Inheriting money after someone has passed away can be a sensitive subject for any family. While it may seem like a windfall, it's not always simply a matter of depositing a check. Here are five tips to remember when you're dealing with an inheritance.
1. Know the Difference Between Lump Sums and Installments
As soon as you find out you’re inheriting money, you might immediately think of ways you'll spend it. But note that funds can come through in either one large lump sum or span out over a number of installments as specified in the will.
2. Talk Openly About Divvying Up the Inheritance
Depending on your specific circumstances, you might end up sharing your gift with family members. It's important to understand how the inheritance will be split, and this means discussing distribution of assets with family members prior to death so that everyone is on the same page. If that's not possible, make a point to have transparent conversations about the inheritance with all family members — discuss percentages and the way assets will be split with each party involved.
3. Read the Fine Print
Although you might be excited to have extra resources to help you pay off debts or fatten a savings accounts, inheritances can be legally restricted to certain uses (like college), or may have to be distributed when the beneficiary reaches a certain age. Incentives can also be outlined for the beneficiary — for example, an amount of money could be disbursed once the inheritor earns a bachelor's degree or gets married.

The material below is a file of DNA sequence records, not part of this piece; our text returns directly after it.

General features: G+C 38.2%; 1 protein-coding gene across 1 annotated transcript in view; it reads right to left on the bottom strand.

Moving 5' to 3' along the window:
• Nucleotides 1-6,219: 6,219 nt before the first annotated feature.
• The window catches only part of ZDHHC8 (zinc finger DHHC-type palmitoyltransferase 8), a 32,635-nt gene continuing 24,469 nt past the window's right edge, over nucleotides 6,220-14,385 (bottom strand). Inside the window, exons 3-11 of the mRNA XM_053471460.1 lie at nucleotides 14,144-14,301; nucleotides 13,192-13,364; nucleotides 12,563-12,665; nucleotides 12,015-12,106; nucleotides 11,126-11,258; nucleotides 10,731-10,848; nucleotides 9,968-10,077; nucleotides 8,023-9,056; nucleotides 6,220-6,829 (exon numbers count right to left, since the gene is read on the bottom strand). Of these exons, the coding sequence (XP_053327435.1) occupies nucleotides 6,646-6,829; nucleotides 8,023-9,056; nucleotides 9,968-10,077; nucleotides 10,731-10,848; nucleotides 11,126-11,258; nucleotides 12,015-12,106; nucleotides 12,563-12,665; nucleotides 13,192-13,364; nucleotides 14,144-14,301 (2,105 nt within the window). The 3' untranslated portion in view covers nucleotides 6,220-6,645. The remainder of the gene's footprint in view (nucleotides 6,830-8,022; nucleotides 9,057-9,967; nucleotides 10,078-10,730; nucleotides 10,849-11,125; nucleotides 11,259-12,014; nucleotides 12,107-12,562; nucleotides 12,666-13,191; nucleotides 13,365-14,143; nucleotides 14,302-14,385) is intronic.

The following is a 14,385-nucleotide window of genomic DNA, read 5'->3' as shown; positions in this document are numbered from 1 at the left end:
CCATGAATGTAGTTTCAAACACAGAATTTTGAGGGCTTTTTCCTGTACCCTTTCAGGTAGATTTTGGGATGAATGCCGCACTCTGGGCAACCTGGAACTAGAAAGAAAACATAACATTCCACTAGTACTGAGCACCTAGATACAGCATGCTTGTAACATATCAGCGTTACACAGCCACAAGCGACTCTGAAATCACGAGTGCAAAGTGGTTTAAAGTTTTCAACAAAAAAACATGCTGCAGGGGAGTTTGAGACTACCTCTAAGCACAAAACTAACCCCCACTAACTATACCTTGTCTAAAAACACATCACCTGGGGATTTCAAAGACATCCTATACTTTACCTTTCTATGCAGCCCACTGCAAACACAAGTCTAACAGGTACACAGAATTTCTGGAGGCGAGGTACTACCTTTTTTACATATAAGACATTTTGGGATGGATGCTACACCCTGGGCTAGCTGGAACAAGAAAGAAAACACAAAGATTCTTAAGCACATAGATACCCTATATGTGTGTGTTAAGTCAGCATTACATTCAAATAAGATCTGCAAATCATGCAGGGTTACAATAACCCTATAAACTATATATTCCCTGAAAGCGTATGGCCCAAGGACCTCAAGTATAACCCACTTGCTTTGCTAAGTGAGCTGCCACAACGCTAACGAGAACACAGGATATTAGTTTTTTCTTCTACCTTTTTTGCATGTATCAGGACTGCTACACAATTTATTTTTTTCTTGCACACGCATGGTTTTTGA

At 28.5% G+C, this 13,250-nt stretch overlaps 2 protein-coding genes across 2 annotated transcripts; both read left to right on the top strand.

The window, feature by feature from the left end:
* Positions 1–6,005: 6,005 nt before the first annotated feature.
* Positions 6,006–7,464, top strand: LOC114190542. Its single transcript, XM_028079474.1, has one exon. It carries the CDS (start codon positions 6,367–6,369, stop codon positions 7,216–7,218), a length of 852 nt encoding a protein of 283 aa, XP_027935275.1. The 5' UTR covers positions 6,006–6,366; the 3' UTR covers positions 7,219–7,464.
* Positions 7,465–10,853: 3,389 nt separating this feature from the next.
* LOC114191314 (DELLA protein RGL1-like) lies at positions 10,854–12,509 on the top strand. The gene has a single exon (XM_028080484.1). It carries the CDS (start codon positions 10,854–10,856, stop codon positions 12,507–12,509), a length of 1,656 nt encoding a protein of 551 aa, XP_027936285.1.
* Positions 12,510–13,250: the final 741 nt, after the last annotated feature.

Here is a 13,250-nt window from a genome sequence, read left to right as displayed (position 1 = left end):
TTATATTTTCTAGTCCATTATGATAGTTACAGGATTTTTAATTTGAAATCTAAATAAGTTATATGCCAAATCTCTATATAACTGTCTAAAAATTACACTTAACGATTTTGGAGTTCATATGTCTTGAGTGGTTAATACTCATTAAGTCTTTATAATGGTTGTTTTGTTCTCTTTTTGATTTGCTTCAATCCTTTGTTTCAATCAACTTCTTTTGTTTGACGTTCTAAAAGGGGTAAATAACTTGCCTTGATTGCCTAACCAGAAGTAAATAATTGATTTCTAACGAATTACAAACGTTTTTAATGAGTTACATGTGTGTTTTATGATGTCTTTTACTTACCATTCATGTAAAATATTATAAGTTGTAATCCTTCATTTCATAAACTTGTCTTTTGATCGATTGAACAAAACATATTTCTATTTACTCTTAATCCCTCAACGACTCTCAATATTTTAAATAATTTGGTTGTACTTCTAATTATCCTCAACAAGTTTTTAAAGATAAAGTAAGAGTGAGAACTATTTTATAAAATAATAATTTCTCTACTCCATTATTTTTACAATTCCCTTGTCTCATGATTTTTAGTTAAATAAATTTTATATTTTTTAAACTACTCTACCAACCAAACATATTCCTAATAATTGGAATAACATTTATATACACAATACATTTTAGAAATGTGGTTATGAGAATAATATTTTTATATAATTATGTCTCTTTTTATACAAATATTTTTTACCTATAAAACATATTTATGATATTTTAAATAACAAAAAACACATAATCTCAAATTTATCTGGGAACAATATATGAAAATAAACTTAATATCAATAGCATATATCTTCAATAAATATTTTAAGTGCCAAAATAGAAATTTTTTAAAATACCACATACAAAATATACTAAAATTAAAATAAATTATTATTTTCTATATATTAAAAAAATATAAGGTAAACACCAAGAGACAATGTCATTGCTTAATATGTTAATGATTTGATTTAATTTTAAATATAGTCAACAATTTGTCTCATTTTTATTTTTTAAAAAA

4. Keep Tabs on Taxes
In addition to the federal estate tax, which applies only to estates larger than $5.43 million in 2015, seven states currently have an inheritance tax, and 15 plus the District of Columbia have an estate tax (Maryland and New Jersey impose both). Depending on where you live, your inherited money could be taxed, and the amount is based on your relationship to the person who died. Consult an estate lawyer to find how you will be taxed.
5. Speak to the Pros
Coming into a large amount of money isn't a guarantee of financial security. In fact, it's easy to blow a windfall — the shock of suddenly having a huge amount of money is likely to spark irrational behavior. Kirk Kinder, a certified financial planner at Picket Fence, told Consumer Reports that in his experience, "80 percent of all inheritances are spent within 10 years." Meet a professional who can help you manage and understand your newfound funds. You’ll not only come up with a solid plan on how to best use the money, but you’ll also have someone to help you figure out the details.